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Mourinho snubs media after United stroll

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Manchester United’s Jose Mourinho gets close to a camera during their match against Manchester City at the Etihad Stadium in Manchester, north west England, on April 27, 2017

MANCHESTER, United Kingdom, May 21- Jose Mourinho refused to talk to the media, including his club’s own in-house television station, after Manchester United ended the Premier League campaign with a 2-0 win over Crystal Palace.

United manager Mourinho had become increasingly angered with sections of the media in recent weeks at coverage of his team’s campaign.

With Wednesday’s Europa League Final to come, against Ajax in Stockholm, Mourinho could still end his first season at Old Trafford with two major pieces of silverware after collecting the League Cup.

But United’s struggles in the league, and some tedious games particularly at Old Trafford, have seen a growing mood of disquiet, certainly among sections of the written and broadcast press.

Following the Palace win, United players performed a lap of appreciation for supporters with club captain Wayne Rooney having played what could prove to be his last game for the club, picked out for a special ovation by Old Trafford fans.

But while the celebrations were on-going, Mourinho made his way to a variety of press conferences for television, print and radio media, staying a matter of seconds in each case before leaving due to the absence of journalists.

Even MUTV, the most friendly of broadcasters in dealing with the club, was not immune from Mourinho’s policy as he snapped: “I’m in a final, let me go home, I’m in a final.”

Mourinho was reported to have left Old Trafford by 1610GMT, within 20 minutes of the final whistle.

An insight into Mourinho’s mindset could be gleaned from his programme notes before the game when he responded to former Liverpool manager and current critic Graeme Souness who had questioned why the United manager has frequently used the excuse of fatigue for their late season problems.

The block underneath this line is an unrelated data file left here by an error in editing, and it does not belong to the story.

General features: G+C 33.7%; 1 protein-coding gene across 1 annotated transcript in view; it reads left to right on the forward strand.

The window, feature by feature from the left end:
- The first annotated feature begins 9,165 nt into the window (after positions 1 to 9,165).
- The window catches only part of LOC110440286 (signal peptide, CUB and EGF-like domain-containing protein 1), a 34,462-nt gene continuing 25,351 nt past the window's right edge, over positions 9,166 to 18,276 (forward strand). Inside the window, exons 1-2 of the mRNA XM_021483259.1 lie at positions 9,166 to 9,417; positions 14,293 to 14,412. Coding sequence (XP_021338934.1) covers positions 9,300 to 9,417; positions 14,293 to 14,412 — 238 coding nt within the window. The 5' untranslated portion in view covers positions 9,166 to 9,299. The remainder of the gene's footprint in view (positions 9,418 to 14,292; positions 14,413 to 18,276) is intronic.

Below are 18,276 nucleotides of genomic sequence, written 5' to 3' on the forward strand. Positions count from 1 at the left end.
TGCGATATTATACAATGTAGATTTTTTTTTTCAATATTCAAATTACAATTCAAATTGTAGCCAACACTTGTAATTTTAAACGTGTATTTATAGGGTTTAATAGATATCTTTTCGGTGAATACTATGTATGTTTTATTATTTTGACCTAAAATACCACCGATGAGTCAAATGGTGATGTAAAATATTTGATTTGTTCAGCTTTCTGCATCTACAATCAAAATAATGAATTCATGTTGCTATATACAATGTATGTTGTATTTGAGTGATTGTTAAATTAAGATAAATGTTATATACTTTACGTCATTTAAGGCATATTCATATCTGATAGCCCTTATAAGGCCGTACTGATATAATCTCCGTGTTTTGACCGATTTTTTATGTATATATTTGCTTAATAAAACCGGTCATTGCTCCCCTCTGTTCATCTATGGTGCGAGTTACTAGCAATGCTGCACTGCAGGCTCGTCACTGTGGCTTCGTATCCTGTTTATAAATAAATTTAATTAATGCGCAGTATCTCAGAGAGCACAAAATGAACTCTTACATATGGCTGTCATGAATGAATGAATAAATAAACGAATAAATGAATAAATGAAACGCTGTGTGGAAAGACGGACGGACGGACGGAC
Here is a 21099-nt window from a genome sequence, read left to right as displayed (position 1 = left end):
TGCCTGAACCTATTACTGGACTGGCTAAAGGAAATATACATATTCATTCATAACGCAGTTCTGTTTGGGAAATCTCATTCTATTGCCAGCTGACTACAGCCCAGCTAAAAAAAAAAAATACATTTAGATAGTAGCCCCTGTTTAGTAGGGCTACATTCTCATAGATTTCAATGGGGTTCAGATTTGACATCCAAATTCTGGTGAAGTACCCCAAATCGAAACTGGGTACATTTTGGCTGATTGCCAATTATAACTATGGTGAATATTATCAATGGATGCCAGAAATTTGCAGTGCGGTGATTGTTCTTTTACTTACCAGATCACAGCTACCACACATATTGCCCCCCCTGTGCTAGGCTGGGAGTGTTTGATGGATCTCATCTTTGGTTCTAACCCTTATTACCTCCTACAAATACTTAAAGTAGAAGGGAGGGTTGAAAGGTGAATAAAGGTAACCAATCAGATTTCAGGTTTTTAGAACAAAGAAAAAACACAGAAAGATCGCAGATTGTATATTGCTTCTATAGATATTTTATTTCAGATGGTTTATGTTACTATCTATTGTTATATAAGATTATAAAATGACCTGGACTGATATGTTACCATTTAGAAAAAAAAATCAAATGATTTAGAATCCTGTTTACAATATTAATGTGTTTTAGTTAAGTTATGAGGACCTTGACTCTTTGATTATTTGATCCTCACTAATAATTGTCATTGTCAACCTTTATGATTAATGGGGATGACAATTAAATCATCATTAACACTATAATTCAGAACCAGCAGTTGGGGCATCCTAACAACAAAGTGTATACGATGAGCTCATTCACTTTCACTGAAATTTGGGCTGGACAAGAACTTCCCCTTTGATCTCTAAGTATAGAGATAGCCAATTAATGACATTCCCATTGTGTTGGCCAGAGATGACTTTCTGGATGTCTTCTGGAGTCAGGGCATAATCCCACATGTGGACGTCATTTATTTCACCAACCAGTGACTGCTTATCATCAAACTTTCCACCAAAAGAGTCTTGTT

“I have seen in the football media that certain pundits cannot understand why our players are tired,” wrote Mourinho.

“A pundit is not honest if they cannot forget their colours or if they try to hide the truth from their audience.

“It’s not my fault if their managerial career was very poor.”

– Pressure –

Those critics will doubtless interpret Mourinho’s behaviour as a sign that the experienced manager is feeling the pressure ahead of the Wednesday final where victory will guarantee United’s Champions League football next season.

But it also had the effect of detracting from the outstanding performances of a number of his youngsters, with four home players handed their full league debuts and Mourinho fielding the youngest United line-up in Premier League history, at an average of under 23 years of age.

One of those debutants, Josh Harrop, opened the scoring before Paul Pogba added a second and was replaced, along with Jesse Lingard, just before the interval to rest ahead of the final.

Later, with Rooney substituted to receive a standing ovation, Angel Gomes, was brought on in the 87th minute and, at 16 years, 262 days, became the club’s youngster player for 61 years, since David Gaskell in 1956.

It was a game that Harrop, in particular, will never forget thanks to his debut goal which followed a hat-trick he scored for United’s under-23s in a victory against Tottenham at Old Trafford on Monday.

“He scored a hat-trick last Monday, he had two similar goals in that, and you could see his confidence from that game,” said young team mate Demitri Mitchell.

“Even the game before he scored, against Arsenal, and I think that’s how he came up with that finish.

“Beforehand, Paul Pogba, Carrick, Phil Jones next to me, were helping a lot. They give you confidence and helped me a lot in the game.

“Especially after the game, I was thinking ‘this is what it’s all about, it’s what dreams are made of.”

Crystal Palace’s difficult season ended in defeat but at least safety had already been guaranteed for next season.

“Beating Chelsea, Arsenal and Liverpool was a great thrill and without those victories we’d be relegated, down and out,” said manager Sam Allardyce.

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